It stared at Nathan, and the boy looked down to see that its face — its eyes and nose and mouth — was projected onto his shirt by that bright light. He was marked by it where he stood in the dimly lit room.
Then he couldn't look at it again. Nathan knew if he looked up one more time, if he opened his eyes, he would start crying and he didn't know if he'd be able to stop. So he didn't look. He just wrapped his arms around his body and shuddered and tried to pretend he was anywhere but there.
"You're unkind, young Nathan," the Jackal Lantern said. There was a weird kind of echo to his deep voice, as if it came not from his mouth, but from the flame inside that pumpkin head.
"The Simian Sisters have done nothing to you, boy, yet you insult them?" the Lantern persisted.
Nathan bit his lip. Then, at length, he repeated himself. "They shouldn't be here," he said. Then added, "my daddy told me about them, but he hasn't put them in any of the books yet."
At that, the Jackal Lantern laughed, and the motion of his head cast a flickering image of his face across the walls of the room as he moved with his mirth.
"If you weren't a child, and too young to account for your foolishness, I'd eat your dripping heart for my supper," the Lantern said cruelly, and then its voice became amused again. "But of course, supper's already laid out, is it not?"
Nathan tensed, thinking the Lantern would approach. It did not. Instead, it waved a hand at one of the Simians, and the gorilla fled the room instantly.
"You wouldn't understand the rest of it, boy, but I'll tell you this much, what your idiot father puts down in those books has nothing to do with what really happens here."
The Simian who'd left the room returned, and Nathan was astonished to see that she held a large stack of books in her hands. His father's books; copies of all the Strangewood books. He almost asked how they could be here, in Strangewood itself. But then he remembered that he was here. And Grumbler had stolen some of his clothes and brought them here.
At a nod from the Jackal Lantern, the Simian dropped the books into a stack in front of the fire. Ol' Jack, as some of them called him, dropped onto all fours and sauntered over to the pile of books. His pumpkin head hung just as a dog's head would from his shoulders, but where there should have been a hanging, lolling, panting tongue, there was only a burst of orange light from the flame inside his head.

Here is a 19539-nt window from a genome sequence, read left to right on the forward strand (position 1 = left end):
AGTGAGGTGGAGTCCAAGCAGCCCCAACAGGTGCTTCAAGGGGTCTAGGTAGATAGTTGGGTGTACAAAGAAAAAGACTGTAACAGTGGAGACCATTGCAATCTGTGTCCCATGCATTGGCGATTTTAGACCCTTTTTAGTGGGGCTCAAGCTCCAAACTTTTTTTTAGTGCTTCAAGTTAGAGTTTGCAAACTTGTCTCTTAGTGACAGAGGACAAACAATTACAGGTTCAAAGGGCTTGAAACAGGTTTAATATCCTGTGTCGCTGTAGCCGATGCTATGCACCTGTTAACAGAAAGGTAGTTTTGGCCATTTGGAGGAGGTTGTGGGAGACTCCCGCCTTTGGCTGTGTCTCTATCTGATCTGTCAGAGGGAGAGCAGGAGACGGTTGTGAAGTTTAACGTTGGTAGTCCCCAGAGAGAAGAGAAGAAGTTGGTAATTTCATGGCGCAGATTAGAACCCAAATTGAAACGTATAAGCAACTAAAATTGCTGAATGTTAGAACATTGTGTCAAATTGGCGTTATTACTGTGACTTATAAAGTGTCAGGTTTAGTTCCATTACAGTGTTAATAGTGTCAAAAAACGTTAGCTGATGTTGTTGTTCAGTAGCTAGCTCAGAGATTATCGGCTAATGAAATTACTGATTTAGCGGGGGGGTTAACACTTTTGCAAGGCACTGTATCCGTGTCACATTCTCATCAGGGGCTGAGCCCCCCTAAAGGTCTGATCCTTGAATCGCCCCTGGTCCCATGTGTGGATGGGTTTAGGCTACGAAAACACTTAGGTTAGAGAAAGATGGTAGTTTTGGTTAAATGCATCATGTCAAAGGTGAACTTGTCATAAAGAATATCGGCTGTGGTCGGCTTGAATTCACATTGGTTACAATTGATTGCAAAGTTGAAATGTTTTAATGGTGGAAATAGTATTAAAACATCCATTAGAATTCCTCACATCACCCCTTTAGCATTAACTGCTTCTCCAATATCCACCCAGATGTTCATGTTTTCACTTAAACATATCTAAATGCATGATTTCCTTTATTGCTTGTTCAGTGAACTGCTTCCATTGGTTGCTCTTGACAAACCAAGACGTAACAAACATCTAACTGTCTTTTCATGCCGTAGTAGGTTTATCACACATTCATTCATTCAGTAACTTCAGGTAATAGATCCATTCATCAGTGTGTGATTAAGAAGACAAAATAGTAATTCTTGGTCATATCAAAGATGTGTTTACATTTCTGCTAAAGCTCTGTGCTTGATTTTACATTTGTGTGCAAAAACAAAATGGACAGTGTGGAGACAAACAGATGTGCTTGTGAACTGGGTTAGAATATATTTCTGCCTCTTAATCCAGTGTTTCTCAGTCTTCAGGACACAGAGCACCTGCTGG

The Jackal Lantern was the most frightening thing Nathan had ever seen. As the boy watched, it trotted to the books, lifted its leg, and let loose with a stream of steaming, acrid-smelling, yellow piss, which was soaked up instantly by the books. His father's books. All the love Nathan's father had ever given Strangewood.
The Lantern stood again on two legs and glanced over at Longtooth. "Bob," he said, "the boy seems to think the General will come for him. I want Our Boy to come, but the General could be a problem. I doubt he'll come, but to be safe, take that stupid pony and go down into the wood after him. If he gets to this fortress before you, don't bother coming back. And when you find the dwarf, tell him I want to see him as well."
With a nod and a short bow, Bob Longtooth withdrew. Then, at the Jackal Lantern's instructions, Cragskull and the Simians sat down to feast upon what was left on the table.
Backed against the wall, Nathan stared at the piss-soaked pile of books. Tears streamed down his face. Nathan was furious.
The Jackal Lantern had made him cry.
* * * * *
It was nearly eleven o'clock at night when Francesca Cavallaro's phone rang. She glanced up from reading through a client's manuscript — a book that she'd hoped to be able to sell when he'd told her about it but now that she was reading it had determined it was utter crap — and noted that it was the business line she kept for days she didn't want to go into the office.
"What the hell?" she muttered angrily.
Francesca had strict rules about business hours. She made it clear to her clients. Before ten or after six, they were on their own, with few exceptions, and then they were exceptions she made.
Still irked, she very purposefully ignored the ringing and went back to the manuscript. Though she didn't know why she was still reading. Only because she'd said she would, perhaps. Because she already knew there wasn't an editor in town who was going to buy this shit without a massive rewrite.
After the fourth ring, the machine took over. That was its job.
"You've reached the home office of Francesca Cavallaro. Leave a message, or try me downtown," it announced, and then beeped in the caller's ear.
"Francesca?" a female voice, choked with emotion, began. She didn't recognize the voice, even when it went on to say, "oh . . . oh God." But she looked up and stared at the machine again. There was a long pause, and then: "It's Emily Randall. Thomas is . . . he's in the hospital. In a coma and . . . I just needed to talk to someone close to him."